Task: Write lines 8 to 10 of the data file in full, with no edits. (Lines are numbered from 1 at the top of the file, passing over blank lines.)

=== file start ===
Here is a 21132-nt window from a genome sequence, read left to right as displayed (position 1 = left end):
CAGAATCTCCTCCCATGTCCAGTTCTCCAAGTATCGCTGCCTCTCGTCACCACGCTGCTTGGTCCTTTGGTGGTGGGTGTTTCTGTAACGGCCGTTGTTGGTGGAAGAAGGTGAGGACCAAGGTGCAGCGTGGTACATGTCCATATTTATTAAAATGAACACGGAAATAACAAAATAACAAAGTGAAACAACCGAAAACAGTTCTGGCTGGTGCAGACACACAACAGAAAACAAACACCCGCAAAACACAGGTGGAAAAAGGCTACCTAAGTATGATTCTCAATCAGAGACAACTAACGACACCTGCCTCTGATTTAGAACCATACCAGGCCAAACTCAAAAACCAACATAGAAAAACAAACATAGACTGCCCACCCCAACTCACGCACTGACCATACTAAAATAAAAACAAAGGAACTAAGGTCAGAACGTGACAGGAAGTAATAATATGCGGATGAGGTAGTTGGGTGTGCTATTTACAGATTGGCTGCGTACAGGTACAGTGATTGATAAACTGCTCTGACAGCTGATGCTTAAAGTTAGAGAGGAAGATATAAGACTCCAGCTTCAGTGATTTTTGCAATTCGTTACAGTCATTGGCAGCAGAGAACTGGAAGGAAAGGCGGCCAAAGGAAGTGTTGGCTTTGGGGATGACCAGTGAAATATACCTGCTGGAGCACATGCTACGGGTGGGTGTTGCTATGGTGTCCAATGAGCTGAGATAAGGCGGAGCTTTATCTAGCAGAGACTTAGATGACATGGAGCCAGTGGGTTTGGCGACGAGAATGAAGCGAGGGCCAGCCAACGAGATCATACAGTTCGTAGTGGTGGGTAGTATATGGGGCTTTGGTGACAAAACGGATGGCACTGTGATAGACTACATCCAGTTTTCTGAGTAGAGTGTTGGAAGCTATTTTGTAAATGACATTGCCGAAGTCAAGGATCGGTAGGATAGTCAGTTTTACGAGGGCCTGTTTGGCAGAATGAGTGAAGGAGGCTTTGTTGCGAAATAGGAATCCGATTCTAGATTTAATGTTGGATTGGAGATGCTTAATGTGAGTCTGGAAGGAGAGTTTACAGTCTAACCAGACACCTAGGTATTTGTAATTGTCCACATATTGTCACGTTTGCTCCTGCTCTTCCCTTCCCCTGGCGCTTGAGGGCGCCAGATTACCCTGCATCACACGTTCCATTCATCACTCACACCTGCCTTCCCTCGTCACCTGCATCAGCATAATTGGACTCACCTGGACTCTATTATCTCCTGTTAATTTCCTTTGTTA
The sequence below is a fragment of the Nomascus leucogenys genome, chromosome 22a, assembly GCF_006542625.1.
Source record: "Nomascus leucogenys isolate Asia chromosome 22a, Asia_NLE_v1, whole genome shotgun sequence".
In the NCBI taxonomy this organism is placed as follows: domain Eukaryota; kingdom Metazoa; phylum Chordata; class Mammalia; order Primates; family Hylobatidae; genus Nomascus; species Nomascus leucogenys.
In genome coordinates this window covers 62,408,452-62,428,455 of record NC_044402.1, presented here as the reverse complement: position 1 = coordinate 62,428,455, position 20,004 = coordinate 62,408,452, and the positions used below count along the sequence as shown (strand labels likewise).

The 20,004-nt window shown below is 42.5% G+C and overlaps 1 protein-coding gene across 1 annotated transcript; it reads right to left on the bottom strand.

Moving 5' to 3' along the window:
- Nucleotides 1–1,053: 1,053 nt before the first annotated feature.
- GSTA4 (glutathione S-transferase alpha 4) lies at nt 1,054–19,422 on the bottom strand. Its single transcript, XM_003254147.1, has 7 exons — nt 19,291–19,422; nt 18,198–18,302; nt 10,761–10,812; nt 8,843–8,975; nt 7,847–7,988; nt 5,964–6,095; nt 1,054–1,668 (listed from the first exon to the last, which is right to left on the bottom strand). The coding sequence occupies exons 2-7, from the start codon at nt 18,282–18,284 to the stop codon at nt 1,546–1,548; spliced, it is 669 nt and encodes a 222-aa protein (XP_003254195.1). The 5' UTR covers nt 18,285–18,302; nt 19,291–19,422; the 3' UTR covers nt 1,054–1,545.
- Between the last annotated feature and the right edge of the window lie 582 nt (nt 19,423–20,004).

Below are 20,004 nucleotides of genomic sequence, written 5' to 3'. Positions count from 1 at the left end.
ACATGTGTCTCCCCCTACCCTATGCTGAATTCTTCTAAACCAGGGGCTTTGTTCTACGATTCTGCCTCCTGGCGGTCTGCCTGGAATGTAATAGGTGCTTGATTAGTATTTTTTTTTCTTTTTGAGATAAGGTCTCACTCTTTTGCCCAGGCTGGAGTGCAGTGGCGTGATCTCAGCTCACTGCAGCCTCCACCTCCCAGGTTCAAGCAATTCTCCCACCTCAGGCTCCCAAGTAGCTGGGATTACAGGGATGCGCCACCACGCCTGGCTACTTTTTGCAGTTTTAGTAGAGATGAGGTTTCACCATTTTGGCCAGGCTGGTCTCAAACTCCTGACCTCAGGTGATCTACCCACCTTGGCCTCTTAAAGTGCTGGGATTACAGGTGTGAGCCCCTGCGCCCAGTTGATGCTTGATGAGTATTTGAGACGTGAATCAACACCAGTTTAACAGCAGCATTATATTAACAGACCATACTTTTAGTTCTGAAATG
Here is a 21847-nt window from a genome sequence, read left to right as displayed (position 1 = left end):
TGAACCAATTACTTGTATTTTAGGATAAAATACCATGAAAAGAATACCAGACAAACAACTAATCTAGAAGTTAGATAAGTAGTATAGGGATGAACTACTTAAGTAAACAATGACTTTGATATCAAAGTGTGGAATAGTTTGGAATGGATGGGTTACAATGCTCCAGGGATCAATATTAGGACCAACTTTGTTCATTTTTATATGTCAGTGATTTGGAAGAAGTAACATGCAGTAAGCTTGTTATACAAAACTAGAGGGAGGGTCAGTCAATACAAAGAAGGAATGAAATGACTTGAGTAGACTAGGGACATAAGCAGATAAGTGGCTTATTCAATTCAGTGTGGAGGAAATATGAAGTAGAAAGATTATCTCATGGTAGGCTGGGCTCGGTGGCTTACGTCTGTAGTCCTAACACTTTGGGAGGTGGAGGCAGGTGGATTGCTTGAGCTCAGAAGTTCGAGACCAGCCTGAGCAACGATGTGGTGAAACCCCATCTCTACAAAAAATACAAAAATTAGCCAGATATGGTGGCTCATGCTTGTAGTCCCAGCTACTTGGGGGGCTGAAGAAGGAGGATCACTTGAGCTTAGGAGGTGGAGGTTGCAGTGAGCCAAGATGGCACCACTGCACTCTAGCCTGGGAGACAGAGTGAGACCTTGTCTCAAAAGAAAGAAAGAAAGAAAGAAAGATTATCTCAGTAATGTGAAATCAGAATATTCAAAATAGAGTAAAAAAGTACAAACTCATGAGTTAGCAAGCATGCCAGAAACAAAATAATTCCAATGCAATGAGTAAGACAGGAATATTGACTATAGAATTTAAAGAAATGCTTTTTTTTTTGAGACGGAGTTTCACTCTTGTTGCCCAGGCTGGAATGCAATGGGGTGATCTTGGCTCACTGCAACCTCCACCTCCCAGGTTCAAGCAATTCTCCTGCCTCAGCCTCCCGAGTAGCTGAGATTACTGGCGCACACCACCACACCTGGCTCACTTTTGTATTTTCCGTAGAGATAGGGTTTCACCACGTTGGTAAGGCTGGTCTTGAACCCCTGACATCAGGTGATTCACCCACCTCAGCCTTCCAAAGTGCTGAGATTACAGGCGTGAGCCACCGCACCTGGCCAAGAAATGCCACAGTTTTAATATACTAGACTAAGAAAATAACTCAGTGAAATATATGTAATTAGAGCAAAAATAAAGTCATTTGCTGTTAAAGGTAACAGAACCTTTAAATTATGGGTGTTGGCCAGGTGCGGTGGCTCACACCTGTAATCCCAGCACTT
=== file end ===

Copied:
Moving 5' to 3' along the window:
- Nucleotides 1–1,053: 1,053 nt before the first annotated feature.
- GSTA4 (glutathione S-transferase alpha 4) lies at nt 1,054–19,422 on the bottom strand. Its single transcript, XM_003254147.1, has 7 exons — nt 19,291–19,422; nt 18,198–18,302; nt 10,761–10,812; nt 8,843–8,975; nt 7,847–7,988; nt 5,964–6,095; nt 1,054–1,668 (listed from the first exon to the last, which is right to left on the bottom strand). The coding sequence occupies exons 2-7, from the start codon at nt 18,282–18,284 to the stop codon at nt 1,546–1,548; spliced, it is 669 nt and encodes a 222-aa protein (XP_003254195.1). The 5' UTR covers nt 18,285–18,302; nt 19,291–19,422; the 3' UTR covers nt 1,054–1,545.